This PA has an Australian copy of an English body. Note the typically Aspinal windscreen mounts. I wonder if 258.857 is the car that Lanes Motors sold to “Miss Narrie” in 1934? Note the look on the drivers face as the ‘helper’ takes a firm grip on the front mudguard.
This J3 is almost certainly chassis J3762 now owned and restored by Ed Taylor. The event could be a Victorian Light Car Club 1/4 mile sprint. Any more information would be most welcome. I can highly recommend Ed Taylor’s book covering the histories of all 22 J3s. – Magilton collection.
Here is Tim Jackson’s J3 (J3771) competing in the New Years Day Centenary 300 race at Phillip Island in 1935. The driver is Bernie Horsley with his brother Jack as the brave riding mechanic. In 1993 Jack gave a talk at one of our Pre War nights. In this event they retired with a sheared blower drive, possibly caused by the flexing of the chassis on this very rough circuit.Magilton Collection.
Here we are in the pits at the old Phillip Island circuit. It is the 27th of October 1934 and the competitors are getting ready for the Victorian Centenary Grand Prix. On the left is a J3, number 10 being driven by the Horsley brothers, Bernie and Jack. They imported J3771 only weeks before and it was registered 198.657 on the 13th of October. On the right is another J3 (J3776), number 8 to be driven by Ces’ Warren. His Aspinall bodied car finished 7th (whatever happened to this car?). Bernie Horsley sold his car to Hugh Syme who competed in several races with Tom Hollinrake as driver. Today it is being enthusiastically restored and researched by Tim Jackson.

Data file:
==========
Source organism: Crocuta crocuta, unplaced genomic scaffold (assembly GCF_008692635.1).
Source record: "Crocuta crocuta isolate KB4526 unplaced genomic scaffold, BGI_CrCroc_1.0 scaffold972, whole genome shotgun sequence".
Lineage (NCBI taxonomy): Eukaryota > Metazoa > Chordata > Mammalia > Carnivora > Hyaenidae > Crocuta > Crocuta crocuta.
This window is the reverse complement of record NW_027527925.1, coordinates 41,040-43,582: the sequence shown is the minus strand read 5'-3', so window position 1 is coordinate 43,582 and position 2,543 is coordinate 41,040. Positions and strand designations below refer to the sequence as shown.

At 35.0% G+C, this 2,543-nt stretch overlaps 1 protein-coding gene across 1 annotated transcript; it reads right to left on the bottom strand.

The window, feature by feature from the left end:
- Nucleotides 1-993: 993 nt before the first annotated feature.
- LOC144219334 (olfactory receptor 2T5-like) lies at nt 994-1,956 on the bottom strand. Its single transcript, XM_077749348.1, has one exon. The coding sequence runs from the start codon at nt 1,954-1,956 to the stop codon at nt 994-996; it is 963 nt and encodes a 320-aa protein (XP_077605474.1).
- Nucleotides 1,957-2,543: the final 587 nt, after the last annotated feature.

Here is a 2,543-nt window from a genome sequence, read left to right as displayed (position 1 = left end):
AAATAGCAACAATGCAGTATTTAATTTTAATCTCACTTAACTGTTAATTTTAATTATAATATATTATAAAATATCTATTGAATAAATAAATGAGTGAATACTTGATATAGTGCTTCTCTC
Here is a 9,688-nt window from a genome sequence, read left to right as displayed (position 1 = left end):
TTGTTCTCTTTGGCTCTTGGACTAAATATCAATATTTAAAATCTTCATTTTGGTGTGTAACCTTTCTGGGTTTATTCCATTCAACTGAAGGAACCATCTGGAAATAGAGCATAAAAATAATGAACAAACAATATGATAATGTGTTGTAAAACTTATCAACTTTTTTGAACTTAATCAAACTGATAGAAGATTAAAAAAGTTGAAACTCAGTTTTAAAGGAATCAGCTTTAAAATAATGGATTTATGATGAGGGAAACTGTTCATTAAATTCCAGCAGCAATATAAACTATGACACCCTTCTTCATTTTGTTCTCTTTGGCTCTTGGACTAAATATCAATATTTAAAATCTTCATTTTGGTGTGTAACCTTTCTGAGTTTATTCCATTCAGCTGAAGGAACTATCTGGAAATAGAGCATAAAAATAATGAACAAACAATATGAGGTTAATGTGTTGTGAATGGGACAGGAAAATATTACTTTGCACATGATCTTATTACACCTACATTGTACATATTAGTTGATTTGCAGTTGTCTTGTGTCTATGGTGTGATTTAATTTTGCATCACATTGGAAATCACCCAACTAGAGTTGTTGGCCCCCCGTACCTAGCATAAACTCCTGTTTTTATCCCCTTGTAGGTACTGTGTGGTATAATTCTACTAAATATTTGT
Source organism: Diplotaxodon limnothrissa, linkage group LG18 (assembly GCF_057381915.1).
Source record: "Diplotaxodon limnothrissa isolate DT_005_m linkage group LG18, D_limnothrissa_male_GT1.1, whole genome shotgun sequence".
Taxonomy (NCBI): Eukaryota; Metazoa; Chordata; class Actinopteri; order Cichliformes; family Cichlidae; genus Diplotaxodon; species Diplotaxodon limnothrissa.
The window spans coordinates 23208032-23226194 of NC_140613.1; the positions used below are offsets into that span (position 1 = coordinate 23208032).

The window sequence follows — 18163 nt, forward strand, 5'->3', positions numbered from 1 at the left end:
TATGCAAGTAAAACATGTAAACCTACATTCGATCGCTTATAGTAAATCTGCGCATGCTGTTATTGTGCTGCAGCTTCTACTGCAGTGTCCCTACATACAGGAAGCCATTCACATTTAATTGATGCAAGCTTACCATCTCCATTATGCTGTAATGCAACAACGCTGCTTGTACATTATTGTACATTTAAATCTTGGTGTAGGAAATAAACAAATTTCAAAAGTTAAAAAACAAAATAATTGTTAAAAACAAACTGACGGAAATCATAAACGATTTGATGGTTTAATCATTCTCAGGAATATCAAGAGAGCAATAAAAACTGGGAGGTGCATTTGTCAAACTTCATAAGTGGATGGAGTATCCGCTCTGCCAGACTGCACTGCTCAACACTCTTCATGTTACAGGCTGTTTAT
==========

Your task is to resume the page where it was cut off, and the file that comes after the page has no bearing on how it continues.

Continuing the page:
Bill Benett collection.
Here is Russell Bowes in his N type Magnette at the Australian Grand Prix at Lobethal in January 1939. The body could be an Australian copy of an English body as the doors do not look ‘factory’. I would love to find out more about this car. Russell was unable to finish this race and soon aquired the K3 #3030 off Colin Dunne but he war apparently prevented Russell from using the K3. Russell enlisted in the RAAF and was a Flight Lieutennant with 79 Squadron when he was killed in Burma in 1943. He was awarded the Distinguished Flying Cross.
Here is a line up of very historic cars taken at the time of the 1953 Australian Grand Prix at Albert park. Outside Otto Stone’s home in Glenhuntly we have from left to right:
- John Sawyer who was apprenticed to Otto and lived next door with K3752 registered BJ.371
- Otto Stone who entered for the Grand Prix but was unable to start, with K3016 registered GAG.131
- Les Murphy, winner of two Australian Grands Prix and Q0256 which he has just bought, registration OD.437. He came fourth in the 1953 A.G.P.
- Jim Gullen, an engineer from Yorkshire with K3004 registered YT.256. His car was unable to finish the 1953 A.G.P.
Rod Murphy Collection
You are now standing on the outside of “Young and Jackson’s” corner on the old Phillip Island circuit and bracing yourself for any flying stones. It is New Years Day 1934 and three members of the Lanes Motors MG team are screaming past in this 100 mile race. Note how the riding mechanics are throwing their weight behind the drivers as the cars bounce across the rutted track. These Aspinall bodies were fitted with a handle behind the driver for this purpose. Les Jennings in L0546 leads Ces Warren in J3766 and Les Murphy in J4112.
Alan Bail collection.